|Đại tuyết (大雪)||大雪（たいせつ）
|Dec 7||11th month initial||Snows a lot
|Đông chí (冬至)||冬至（とうじ）
|Dec 22||11th month midpoint||Winter Maximum
(Winter Solstice, Dongzhi Festival)
|Tiểu hàn (小寒)||小寒（しょうかん）
|Jan 6||12th month initial||A bit Frigid
|Đại hàn (大寒)||大寒（だいかん）
|Jan 20||12th month midpoint||Most Frigid
Chinese mnemonic song
chūn yǔ jīng chūn qīng gǔ tiān,
The first four lines provides a concise version of the names of the 24 jieqi. The last four lines provide some rules of thumb about the Gregorian dates of jieqi, namely:
- Two jieqi per month;
- Gregorian dates are off by one or two days at most;
- In the first half of the year, jieqi happens around the 6th and 21st day of each (Gregorian) month;
- In the second half of the year, jieqi happens around the 8th and 23rd day of each (Gregorian) month.
The modern definition using ecliptic longitudes, introduced by the Shixian calendar, is known as 定气法. Under this method, the determination of solar terms is similar to the astronomical determination of the special cases of equinox and solstice dates, with different ecliptic longitudes to solve for. One can start with an approximation and then perform a correction using the anomalies and mean motion of the sun. The JPL Horizons On-Line Ephemeris System may be used to query for exact times of solar terms.
The older method is known as 平气法 and simply divides the tropical year into 24 equal parts.
In Japan, the term Setsubun (節分) originally referred to the eves of Risshun (立春, 315°, the beginning of Spring) Rikka (立夏, 45°, the beginning of Summer), Risshū (立秋, 135°, the beginning of Autumn), and Rittō (立冬, 225°, the beginning of Winter), but currently mostly refers to the day before Risshun. The name of each solar term also refers to the period of time between that day and the next solar term, or 1/24th of a year.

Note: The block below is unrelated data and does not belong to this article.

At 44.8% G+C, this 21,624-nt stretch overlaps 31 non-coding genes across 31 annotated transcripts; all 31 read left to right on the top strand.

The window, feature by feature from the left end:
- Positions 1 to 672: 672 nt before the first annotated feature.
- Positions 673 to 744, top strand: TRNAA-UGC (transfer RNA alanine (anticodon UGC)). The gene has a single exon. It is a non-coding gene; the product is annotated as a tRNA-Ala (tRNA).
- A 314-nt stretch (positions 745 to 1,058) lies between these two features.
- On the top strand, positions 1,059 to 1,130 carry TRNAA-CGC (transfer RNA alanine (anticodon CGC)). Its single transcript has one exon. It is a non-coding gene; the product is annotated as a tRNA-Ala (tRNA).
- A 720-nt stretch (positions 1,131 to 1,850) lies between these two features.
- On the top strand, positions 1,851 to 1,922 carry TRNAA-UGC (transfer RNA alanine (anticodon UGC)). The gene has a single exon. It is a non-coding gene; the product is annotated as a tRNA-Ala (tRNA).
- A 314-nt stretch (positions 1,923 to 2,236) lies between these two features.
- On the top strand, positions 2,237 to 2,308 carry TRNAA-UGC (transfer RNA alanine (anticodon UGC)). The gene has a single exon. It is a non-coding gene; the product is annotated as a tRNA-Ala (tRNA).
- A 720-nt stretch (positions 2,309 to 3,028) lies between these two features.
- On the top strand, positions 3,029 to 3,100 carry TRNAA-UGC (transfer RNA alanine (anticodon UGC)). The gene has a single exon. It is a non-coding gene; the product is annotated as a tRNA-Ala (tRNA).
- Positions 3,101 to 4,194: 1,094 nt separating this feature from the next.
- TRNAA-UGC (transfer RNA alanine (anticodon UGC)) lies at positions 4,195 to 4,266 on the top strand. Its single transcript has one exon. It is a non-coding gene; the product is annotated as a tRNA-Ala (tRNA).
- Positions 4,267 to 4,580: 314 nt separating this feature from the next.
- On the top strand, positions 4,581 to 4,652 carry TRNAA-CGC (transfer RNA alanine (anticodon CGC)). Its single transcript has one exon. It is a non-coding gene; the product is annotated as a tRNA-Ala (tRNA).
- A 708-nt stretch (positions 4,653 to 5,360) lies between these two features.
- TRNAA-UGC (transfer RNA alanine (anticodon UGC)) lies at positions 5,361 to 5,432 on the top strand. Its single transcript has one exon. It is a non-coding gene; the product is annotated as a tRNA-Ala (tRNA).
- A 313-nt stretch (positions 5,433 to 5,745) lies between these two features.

- "24 Chinese Feasts (Jiéqì, 节气), equivalent to the 24 Chinese Solar Terms". Chinese calendar. asia-home.com.
- Until 1644(Chinese Empire and its tributary states) or 1844(Japan) a period of time of the solar year itself had been equally divided instead of the spatial zodiac.
- When a lunar month's end does not reach a midpoint of the solar terms, it is regarded as the last month's intercalary one instead of the true "next" month. It is called 歲中閏月法 lit."midpoint intercalating system".
- Book of Documents.
- Ban, Gu. Book of Han.
- なぜずれる？ 二十四節気と季節感 (Why off-point? -solar terms and our real feeling of the seasons) An example in Japan. It compares the climate of Taiyuan with that of Tokyo and Kyoto. In maritime Japanese islands difference of the seasonal gap length is the main problem. In subtropical or tropical regions including southern China climate difference is more serious.
- "UNESCO - The Twenty-Four Solar Terms, knowledge in China of time and practices developed through observation of the sun's annual motion". ich.unesco.org. Retrieved 9 March 2021.
- Aslaksen, Helmer. "When is Chinese New Year?" (PDF). Archived from the original (PDF) on 13 March 2009. Retrieved 27 July 2019.
- Simplified Chinese characters are shown in parentheses if they differ from the Traditional Chinese characters.
- Hangul are shown in parentheses. For Hangul and romanisation, where the pronunciation differs between South Korea and North Korea, the South Korean pronunciation is given first before the slash, followed by the North Korean pronunciation.
- Date can vary within a ±1 day range.
- literal meaning based on the climate of North China
- "24 solar terms中國24節氣中英文對照 Flashcards | Quizlet". quizlet.com. Retrieved 2016-12-20.
- "The 24 Solar Terms".
- the Yushi and Jingzhe have been exchanged by Liu Xin in Han dynasty.
- the Jingzhe and Yushi have been exchanged by Liu Xin in Han dynasty.
- the Qingmin and Guyu have been exchanged by Liu Xin in Han dynasty.
- the Guyu and Qingmin have been exchanged by Liu Xin in Han dynasty.
- "Determination of Equinox and Solstice Dates". farside.ph.utexas.edu.